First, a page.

Where does dog-pile come from?
A simple compound of dog and pile, a dog-pile described a tackling mound of American football players as early as 1921. An earlier form, found in the 1880s, was a pig pile. The expression is apparently inspired by the way dogs seem to pile on each other when feeding or playing.
In 1935, a letter to the amateur radio magazine QST mentioned dog-pile as the "youthful antics" of a game where children jump on top of each other, vying to be on top. The game often begins with one person throwing themselves on the ground and yelling "Dogpile!", prompting others to leap on and wrestle to the top.
By the 1940s, dog-pile was being used as a verb to describe the action of forming a dog-pile. The term also described when a group of people metaphorically pile on one person, teaming up to pick on or criticize the individual.
In the mid-1990s, the online search engine Dogpile launched, known for aggregating the results of multiple search engines, a kind of technological dog-pile.
Who uses dog-pile?
Outside of the children's game, dog-pile is often used to describe when American football players jump on a loose ball or a tackle a player. The term also sees use when a team wins an important game. Baseball players may dog-pile a pitcher after striking out the last batter, for example, to win the World Series.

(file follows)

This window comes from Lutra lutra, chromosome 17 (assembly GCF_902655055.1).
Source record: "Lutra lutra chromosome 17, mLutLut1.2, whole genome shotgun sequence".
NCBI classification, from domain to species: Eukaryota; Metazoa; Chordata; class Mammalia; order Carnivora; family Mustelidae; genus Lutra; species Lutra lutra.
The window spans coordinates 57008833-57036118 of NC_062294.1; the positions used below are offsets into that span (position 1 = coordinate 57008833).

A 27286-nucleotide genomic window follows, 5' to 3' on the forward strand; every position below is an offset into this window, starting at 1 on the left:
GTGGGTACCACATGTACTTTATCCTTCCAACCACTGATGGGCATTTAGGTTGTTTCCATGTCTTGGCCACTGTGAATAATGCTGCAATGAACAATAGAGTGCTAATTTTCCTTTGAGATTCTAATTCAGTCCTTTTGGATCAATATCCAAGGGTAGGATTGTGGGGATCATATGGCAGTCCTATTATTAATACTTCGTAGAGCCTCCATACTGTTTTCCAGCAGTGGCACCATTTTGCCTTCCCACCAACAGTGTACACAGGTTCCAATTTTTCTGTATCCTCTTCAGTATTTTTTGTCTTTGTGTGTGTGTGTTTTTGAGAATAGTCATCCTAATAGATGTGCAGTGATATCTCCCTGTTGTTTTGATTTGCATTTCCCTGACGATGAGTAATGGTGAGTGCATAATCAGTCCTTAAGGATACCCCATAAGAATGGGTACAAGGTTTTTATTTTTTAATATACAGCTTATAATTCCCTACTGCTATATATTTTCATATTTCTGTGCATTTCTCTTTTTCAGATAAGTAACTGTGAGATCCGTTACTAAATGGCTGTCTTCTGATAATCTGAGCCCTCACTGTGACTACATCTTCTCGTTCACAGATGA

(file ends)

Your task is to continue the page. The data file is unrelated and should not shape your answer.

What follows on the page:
On social media, dog-pile is commonly used when many people gang up on a person for a controversial tweet (e.g., Twitter dog-piled the TV host after he tweeted out a sexist statement.) The term implies a sudden and chaotic mob, often with undertones that the mass criticism is undeserved.
Unrelated is dog pile, a euphemism for "dog feces." Just saying.
I know a lot of people are gonna dogpile me but I've gotta say it: I'm anti-histamine.
@MelodyBurst, April, 2018
The ten year olds I coach just had a dogpile on the field because they were 0-17 and tied a tournament game. It was their first "not loss"
@ClaytonTorok, June, 2017
David Purcey couldn't breathe...And he never felt more alive...Buried alive, that is. Because at that moment, Purcey was at the bottom of a mass of humanity known as the baseball dogpile.
Carter Stickland, NewsOK, June, 2004